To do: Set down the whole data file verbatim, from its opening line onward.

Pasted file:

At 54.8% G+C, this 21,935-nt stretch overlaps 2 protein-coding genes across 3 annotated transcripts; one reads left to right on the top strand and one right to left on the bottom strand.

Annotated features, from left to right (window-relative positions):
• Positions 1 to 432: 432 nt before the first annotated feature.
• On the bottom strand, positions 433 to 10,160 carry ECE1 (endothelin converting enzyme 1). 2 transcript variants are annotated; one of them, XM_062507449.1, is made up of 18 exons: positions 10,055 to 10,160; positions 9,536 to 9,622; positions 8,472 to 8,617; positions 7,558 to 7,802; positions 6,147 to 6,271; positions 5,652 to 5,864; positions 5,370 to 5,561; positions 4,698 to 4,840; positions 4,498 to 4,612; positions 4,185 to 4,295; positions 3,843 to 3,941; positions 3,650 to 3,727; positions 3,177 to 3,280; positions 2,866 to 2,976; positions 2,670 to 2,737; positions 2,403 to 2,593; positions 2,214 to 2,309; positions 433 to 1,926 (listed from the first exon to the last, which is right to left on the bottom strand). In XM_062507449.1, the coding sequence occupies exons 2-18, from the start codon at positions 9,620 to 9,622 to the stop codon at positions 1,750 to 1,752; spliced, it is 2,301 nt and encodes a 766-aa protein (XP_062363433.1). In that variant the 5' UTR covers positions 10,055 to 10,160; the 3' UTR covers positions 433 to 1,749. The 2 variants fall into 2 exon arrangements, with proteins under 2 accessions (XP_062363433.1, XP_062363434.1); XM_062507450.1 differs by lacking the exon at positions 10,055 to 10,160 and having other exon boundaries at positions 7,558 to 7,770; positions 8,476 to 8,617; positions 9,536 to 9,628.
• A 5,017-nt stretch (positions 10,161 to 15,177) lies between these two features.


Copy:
At 54.8% G+C, this 21,935-nt stretch overlaps 2 protein-coding genes across 3 annotated transcripts; one reads left to right on the top strand and one right to left on the bottom strand.

Annotated features, from left to right (window-relative positions):
• Positions 1 to 432: 432 nt before the first annotated feature.
• On the bottom strand, positions 433 to 10,160 carry ECE1 (endothelin converting enzyme 1). 2 transcript variants are annotated; one of them, XM_062507449.1, is made up of 18 exons: positions 10,055 to 10,160; positions 9,536 to 9,622; positions 8,472 to 8,617; positions 7,558 to 7,802; positions 6,147 to 6,271; positions 5,652 to 5,864; positions 5,370 to 5,561; positions 4,698 to 4,840; positions 4,498 to 4,612; positions 4,185 to 4,295; positions 3,843 to 3,941; positions 3,650 to 3,727; positions 3,177 to 3,280; positions 2,866 to 2,976; positions 2,670 to 2,737; positions 2,403 to 2,593; positions 2,214 to 2,309; positions 433 to 1,926 (listed from the first exon to the last, which is right to left on the bottom strand). In XM_062507449.1, the coding sequence occupies exons 2-18, from the start codon at positions 9,620 to 9,622 to the stop codon at positions 1,750 to 1,752; spliced, it is 2,301 nt and encodes a 766-aa protein (XP_062363433.1). In that variant the 5' UTR covers positions 10,055 to 10,160; the 3' UTR covers positions 433 to 1,749. The 2 variants fall into 2 exon arrangements, with proteins under 2 accessions (XP_062363433.1, XP_062363434.1); XM_062507450.1 differs by lacking the exon at positions 10,055 to 10,160 and having other exon boundaries at positions 7,558 to 7,770; positions 8,476 to 8,617; positions 9,536 to 9,628.
• A 5,017-nt stretch (positions 10,161 to 15,177) lies between these two features.